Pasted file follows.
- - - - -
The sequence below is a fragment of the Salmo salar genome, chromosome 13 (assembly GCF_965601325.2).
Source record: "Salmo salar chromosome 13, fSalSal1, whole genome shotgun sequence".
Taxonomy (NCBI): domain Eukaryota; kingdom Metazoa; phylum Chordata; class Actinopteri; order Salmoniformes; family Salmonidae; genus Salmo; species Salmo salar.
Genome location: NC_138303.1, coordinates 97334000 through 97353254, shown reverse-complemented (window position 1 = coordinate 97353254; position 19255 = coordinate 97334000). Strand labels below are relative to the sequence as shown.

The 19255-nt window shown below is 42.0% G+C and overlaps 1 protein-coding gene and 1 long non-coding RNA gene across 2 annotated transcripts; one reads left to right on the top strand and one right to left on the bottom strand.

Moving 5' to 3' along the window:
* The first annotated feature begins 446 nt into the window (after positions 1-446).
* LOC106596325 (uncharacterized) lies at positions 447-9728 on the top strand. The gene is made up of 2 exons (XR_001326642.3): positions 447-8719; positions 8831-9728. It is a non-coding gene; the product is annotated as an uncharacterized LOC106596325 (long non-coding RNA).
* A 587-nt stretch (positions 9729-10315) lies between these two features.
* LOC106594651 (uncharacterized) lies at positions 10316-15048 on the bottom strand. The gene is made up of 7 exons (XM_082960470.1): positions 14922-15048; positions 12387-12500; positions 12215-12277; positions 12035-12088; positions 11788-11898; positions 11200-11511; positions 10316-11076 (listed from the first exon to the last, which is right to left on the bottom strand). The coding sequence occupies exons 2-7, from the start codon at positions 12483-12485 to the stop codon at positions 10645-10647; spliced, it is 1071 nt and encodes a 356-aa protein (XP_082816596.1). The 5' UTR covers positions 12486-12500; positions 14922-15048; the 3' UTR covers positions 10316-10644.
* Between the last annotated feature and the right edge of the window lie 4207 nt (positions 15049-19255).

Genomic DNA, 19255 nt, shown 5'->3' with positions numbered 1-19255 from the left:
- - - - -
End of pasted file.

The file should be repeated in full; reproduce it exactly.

The sequence below is a fragment of the Salmo salar genome, chromosome 13 (assembly GCF_965601325.2).
Source record: "Salmo salar chromosome 13, fSalSal1, whole genome shotgun sequence".
Taxonomy (NCBI): domain Eukaryota; kingdom Metazoa; phylum Chordata; class Actinopteri; order Salmoniformes; family Salmonidae; genus Salmo; species Salmo salar.
Genome location: NC_138303.1, coordinates 97334000 through 97353254, shown reverse-complemented (window position 1 = coordinate 97353254; position 19255 = coordinate 97334000). Strand labels below are relative to the sequence as shown.

The 19255-nt window shown below is 42.0% G+C and overlaps 1 protein-coding gene and 1 long non-coding RNA gene across 2 annotated transcripts; one reads left to right on the top strand and one right to left on the bottom strand.

Moving 5' to 3' along the window:
* The first annotated feature begins 446 nt into the window (after positions 1-446).
* LOC106596325 (uncharacterized) lies at positions 447-9728 on the top strand. The gene is made up of 2 exons (XR_001326642.3): positions 447-8719; positions 8831-9728. It is a non-coding gene; the product is annotated as an uncharacterized LOC106596325 (long non-coding RNA).
* A 587-nt stretch (positions 9729-10315) lies between these two features.
* LOC106594651 (uncharacterized) lies at positions 10316-15048 on the bottom strand. The gene is made up of 7 exons (XM_082960470.1): positions 14922-15048; positions 12387-12500; positions 12215-12277; positions 12035-12088; positions 11788-11898; positions 11200-11511; positions 10316-11076 (listed from the first exon to the last, which is right to left on the bottom strand). The coding sequence occupies exons 2-7, from the start codon at positions 12483-12485 to the stop codon at positions 10645-10647; spliced, it is 1071 nt and encodes a 356-aa protein (XP_082816596.1). The 5' UTR covers positions 12486-12500; positions 14922-15048; the 3' UTR covers positions 10316-10644.
* Between the last annotated feature and the right edge of the window lie 4207 nt (positions 15049-19255).

Genomic DNA, 19255 nt, shown 5'->3' with positions numbered 1-19255 from the left: